Monday, March 26, 2012

Lease vs. buy solar


Leasing is designed to save you the majority of the upfront costs of buying. The number one stumbling block to installing solar is having to invest thousands of dollars up front. In many cases you can lease solar with no money down. This is a big benefit for people who don’t have a lot of capital, equity or who don’t want to take out a loan to buy a system.

You don’t have to pay to maintain the system with a solar lease. Typically you are not responsible for fixing the system if something goes wrong, breaks, or just wears out, this includes replacement of the solar inverter, which will have to be replaced somewhere between 10 and 15 years after the system is installed at present time would cost thousand dollars. Which all allows for peace of mind and worry free operation.

Leasing saves you money over utility produced electricity. As long as you have an optimal roof, which is south-facing roof and free of shade that can produce abundant solar electricity, as well as live in an area with good solar incentives, you’ll save money by buying electricity from a solar leasing company as opposed to from your utility. Most leases allow you to lock in a static electricity rate for 15 or more years, which potentially will save you more and more as electric rates charged by utilities continue to rise.


If you buy, you get all of the incentives and all of the long-term electricity savings. Of course if you need to take out a loan to buy a system, you’ll want to calculate the cost of interest into the total savings picture, and, if you’re inclined to look closely at the total savings picture, you might also want to calculate how much taking out a loan for a solar system will cost you elsewhere.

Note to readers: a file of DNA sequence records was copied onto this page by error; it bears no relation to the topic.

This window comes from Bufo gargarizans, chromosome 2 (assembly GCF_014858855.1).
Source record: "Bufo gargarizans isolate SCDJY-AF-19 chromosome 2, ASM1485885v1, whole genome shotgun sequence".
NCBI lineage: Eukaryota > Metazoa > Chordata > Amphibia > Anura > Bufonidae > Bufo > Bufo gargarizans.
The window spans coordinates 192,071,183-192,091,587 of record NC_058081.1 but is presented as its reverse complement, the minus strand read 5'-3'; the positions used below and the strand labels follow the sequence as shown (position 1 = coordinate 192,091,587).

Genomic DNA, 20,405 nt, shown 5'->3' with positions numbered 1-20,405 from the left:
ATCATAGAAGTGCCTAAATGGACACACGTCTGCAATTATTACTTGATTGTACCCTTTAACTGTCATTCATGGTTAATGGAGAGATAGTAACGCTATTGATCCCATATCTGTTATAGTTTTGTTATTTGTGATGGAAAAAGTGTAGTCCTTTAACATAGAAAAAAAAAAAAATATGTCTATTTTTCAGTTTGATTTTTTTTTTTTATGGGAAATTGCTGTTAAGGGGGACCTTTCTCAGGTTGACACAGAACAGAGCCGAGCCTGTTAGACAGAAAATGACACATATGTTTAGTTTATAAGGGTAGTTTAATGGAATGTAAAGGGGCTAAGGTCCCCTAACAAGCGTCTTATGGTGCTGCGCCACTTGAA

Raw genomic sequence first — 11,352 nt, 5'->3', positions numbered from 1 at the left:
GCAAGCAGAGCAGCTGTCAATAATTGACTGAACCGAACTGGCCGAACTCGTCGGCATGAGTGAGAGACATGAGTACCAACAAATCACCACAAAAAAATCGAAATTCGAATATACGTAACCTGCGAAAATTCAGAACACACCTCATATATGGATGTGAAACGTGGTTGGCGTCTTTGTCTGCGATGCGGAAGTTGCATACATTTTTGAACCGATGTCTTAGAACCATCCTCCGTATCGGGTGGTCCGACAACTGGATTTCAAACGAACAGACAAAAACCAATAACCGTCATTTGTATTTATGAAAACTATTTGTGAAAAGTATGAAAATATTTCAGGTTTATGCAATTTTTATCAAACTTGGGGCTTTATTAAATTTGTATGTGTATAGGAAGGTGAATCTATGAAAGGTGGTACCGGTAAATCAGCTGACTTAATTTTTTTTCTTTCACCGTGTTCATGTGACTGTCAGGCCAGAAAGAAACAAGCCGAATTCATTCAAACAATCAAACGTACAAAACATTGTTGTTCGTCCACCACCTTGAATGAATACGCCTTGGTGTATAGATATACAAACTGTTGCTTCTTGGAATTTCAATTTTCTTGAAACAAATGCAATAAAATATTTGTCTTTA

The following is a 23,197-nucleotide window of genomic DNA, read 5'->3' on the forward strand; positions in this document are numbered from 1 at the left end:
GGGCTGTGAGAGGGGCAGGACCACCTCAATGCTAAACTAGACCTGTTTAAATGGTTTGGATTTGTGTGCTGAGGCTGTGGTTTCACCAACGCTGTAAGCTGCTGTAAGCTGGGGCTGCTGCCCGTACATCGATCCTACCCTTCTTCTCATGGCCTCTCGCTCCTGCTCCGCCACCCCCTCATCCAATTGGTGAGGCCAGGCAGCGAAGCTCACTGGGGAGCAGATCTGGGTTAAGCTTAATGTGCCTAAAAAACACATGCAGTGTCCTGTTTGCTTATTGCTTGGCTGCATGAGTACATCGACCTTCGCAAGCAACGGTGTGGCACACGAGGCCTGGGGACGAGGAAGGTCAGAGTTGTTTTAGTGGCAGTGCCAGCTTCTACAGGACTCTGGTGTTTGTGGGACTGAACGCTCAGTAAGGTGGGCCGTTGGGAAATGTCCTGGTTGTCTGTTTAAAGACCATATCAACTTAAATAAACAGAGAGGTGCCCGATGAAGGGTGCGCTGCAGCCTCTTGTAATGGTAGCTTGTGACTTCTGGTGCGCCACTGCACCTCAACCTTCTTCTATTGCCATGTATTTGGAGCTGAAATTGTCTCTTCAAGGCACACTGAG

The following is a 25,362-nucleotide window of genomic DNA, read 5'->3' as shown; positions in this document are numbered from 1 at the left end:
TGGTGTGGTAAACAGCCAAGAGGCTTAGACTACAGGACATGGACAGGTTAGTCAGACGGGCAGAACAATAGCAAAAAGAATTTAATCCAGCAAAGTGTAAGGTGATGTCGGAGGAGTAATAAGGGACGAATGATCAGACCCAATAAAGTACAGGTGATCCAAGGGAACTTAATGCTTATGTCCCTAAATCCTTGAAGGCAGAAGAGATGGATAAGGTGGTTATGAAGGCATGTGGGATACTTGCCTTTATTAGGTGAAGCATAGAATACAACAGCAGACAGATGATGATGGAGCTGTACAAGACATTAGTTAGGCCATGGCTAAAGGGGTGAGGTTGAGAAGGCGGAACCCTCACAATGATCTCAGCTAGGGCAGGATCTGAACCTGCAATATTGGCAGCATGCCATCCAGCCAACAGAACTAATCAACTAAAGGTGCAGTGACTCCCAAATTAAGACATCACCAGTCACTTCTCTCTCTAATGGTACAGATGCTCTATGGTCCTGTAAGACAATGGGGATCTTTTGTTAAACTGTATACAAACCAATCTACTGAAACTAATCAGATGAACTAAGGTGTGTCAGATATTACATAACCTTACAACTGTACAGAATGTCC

When you buy a solar system, it’s yours. All of the electricity you produce is yours and all that you over-produce is yours as well. This can be a tremendously satisfying feeling. Especially if you’re going to use your home solar system to power your home electric use and tens of thousands of miles per year in an electric car or two.

Buying offers you more flexibility and freedom. You have more freedom in terms of the size system you put on your home’s roof and where you put it when you buy than if you lease. Of course utility rebates, those rebates are typically contingent limits and rules about system efficiency and system capacity.

It might be easier to sell your home with a solar system you’ve bought. Potential buyers of your home might be turned off by having to sign on with a solar lease company. Then you must figure in buying out the lease to sell the home, with our without the panels.

When you buy solar, you make the money on the value solar adds to your home. If you do end up selling your home after you’ve benefited from several years, the money you've invested in your solar panels should repay itself in the price you’re able to ask and the extra money you make will be substantial.


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